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Bird Creek Records BCR003

Though hailing from Alaska, harpist Cheyenne Brown has been based in Scotland for around 13 years and has both researched and taught the Scottish harp. As well as recently releasing an acclaimed solo harp album, Parallel Latitudes, Cheyenne’s performed and toured with cellist Seylan Baxter, and currently leads a trio, the North Atlantic Project, where dobro and bass provide a foil for her own brand of harpistry. Road Soda sees her teamed up with Alaskan fiddle and keyboard player Tory Dugan for a succession of tunes ranging from traditional (Flemish, Irish, Scottish, Israeli, Finnish, Welsh) to original (Fred Morrison, Edith Clark and one by Cheyenne herself). The playing of both protagonists is sparky and well-sprung, and Cheyenne and Tory definitely ‘hit it off’ on this sound stage, with plenty of fortuitously improvisatory conjoining for the listener to savour.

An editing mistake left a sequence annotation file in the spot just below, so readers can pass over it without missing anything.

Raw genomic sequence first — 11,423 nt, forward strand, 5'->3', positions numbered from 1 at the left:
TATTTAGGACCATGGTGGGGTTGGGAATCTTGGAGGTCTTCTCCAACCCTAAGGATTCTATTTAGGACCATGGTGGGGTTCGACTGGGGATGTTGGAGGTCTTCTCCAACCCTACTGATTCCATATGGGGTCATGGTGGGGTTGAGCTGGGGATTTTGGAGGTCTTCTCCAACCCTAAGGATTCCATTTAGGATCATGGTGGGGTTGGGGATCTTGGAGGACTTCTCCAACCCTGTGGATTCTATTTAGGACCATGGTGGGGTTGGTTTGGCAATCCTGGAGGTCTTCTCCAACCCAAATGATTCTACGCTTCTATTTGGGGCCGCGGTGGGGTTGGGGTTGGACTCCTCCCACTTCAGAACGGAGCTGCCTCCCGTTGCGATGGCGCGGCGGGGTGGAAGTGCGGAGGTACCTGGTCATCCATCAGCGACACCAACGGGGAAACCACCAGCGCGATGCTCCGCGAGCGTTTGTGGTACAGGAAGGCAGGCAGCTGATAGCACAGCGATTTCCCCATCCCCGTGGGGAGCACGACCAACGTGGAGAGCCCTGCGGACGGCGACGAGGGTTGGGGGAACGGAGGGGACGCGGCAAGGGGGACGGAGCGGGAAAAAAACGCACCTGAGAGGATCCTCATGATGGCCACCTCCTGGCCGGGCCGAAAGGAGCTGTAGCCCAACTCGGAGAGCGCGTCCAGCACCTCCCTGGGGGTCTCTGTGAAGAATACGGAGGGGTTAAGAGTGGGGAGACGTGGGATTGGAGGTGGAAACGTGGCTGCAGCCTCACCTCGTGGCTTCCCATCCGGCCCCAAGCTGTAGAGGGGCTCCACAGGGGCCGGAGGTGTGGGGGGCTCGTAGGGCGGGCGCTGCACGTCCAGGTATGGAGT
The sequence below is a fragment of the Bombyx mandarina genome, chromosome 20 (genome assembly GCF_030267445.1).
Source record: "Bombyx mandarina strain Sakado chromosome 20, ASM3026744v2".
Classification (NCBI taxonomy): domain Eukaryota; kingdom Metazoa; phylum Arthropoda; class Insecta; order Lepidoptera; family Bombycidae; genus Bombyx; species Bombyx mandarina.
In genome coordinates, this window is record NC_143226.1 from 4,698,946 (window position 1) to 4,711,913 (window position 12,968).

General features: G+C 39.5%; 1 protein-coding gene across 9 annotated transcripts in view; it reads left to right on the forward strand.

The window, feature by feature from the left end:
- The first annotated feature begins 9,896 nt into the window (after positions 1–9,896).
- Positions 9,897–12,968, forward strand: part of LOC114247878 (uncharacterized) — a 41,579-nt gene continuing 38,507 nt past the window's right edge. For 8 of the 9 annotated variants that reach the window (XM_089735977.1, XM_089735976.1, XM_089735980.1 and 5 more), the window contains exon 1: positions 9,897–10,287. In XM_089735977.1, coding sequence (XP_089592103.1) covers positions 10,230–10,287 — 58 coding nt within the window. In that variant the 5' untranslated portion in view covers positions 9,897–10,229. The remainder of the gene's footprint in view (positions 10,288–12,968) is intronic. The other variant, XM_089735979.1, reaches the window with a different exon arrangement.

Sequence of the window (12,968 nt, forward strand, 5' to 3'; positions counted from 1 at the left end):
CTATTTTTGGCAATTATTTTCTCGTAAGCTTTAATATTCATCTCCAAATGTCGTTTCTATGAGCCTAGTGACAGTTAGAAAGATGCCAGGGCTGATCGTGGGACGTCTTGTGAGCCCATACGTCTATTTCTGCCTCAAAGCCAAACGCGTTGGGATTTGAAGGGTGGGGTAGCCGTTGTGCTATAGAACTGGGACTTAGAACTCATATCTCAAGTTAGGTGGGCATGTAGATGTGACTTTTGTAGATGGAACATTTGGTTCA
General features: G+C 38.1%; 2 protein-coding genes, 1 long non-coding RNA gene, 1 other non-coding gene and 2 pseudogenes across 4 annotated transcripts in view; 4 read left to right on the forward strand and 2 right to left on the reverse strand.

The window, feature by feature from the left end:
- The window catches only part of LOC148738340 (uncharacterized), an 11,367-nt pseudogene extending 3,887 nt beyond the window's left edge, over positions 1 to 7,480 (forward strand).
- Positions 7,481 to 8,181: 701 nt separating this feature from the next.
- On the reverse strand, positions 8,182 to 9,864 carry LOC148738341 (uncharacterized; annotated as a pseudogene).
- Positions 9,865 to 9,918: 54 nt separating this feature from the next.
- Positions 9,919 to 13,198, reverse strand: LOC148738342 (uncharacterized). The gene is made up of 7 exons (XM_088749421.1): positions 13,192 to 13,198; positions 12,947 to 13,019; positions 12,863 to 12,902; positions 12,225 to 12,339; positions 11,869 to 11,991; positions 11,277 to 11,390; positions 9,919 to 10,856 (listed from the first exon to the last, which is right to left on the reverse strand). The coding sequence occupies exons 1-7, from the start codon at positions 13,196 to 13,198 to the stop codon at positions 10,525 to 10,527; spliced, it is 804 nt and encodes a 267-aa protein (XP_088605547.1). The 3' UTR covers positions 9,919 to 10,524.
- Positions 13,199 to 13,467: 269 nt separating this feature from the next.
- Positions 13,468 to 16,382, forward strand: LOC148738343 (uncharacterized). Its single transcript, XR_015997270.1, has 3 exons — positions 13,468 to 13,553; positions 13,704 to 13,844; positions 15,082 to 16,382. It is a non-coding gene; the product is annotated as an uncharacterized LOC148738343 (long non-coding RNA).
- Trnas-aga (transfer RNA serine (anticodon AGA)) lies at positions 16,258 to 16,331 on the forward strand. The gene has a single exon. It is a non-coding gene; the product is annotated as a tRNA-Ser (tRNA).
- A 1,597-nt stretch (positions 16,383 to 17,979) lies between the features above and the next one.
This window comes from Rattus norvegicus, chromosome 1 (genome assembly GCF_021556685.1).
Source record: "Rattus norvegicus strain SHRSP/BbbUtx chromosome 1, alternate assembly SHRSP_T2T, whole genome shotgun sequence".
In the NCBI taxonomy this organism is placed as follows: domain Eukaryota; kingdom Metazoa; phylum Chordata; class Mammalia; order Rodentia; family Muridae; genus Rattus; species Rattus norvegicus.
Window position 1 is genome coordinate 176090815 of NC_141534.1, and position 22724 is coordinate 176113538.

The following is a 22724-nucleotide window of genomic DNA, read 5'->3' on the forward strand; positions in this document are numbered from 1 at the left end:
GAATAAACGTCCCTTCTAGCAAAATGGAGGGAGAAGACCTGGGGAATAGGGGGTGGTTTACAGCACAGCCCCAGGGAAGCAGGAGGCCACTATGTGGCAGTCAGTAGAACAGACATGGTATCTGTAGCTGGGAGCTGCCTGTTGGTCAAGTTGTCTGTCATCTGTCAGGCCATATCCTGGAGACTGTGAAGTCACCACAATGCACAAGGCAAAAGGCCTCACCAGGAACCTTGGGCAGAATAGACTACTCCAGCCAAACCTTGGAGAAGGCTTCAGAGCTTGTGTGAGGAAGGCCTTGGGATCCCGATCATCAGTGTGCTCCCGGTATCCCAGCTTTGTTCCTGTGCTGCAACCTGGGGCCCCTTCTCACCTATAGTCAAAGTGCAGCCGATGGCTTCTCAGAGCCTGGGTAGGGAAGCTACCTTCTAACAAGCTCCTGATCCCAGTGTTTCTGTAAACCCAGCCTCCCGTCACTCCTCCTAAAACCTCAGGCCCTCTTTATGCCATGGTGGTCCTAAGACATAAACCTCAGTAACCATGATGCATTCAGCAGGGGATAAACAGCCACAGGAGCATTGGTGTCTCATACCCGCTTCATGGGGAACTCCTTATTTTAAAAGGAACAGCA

However (for this listener at any rate), there’s a distinct drawback to this disc, in that nearly all the tunes are saddled with a rather formulaic bass-and-drums beat and (often) keyboard block-chordings that are probably meant to mimic rock-style electric guitar, and any musical development there is tends to meander accordingly. As a result, the elegantly free-roaming delights of Cheyenne’s harp and Tory’s soaring fiddle are, for the majority of the time, rather sublimated to the omnipresent rhythmic element; it’s fun enough if you just play tracks like Cuckoo or Bear Dance in isolation, but the persistent beat rapidly becomes rather monotonous, even tiresome, when applied over the course of virtually the whole album. Only on the final track, The Grey Heron, does Cheyenne’s solo harp get a proper outing, having finally jettisoned the rhythm section.

David Kidman

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This album was reviewed in Issue 115 of The Living Tradition magazine.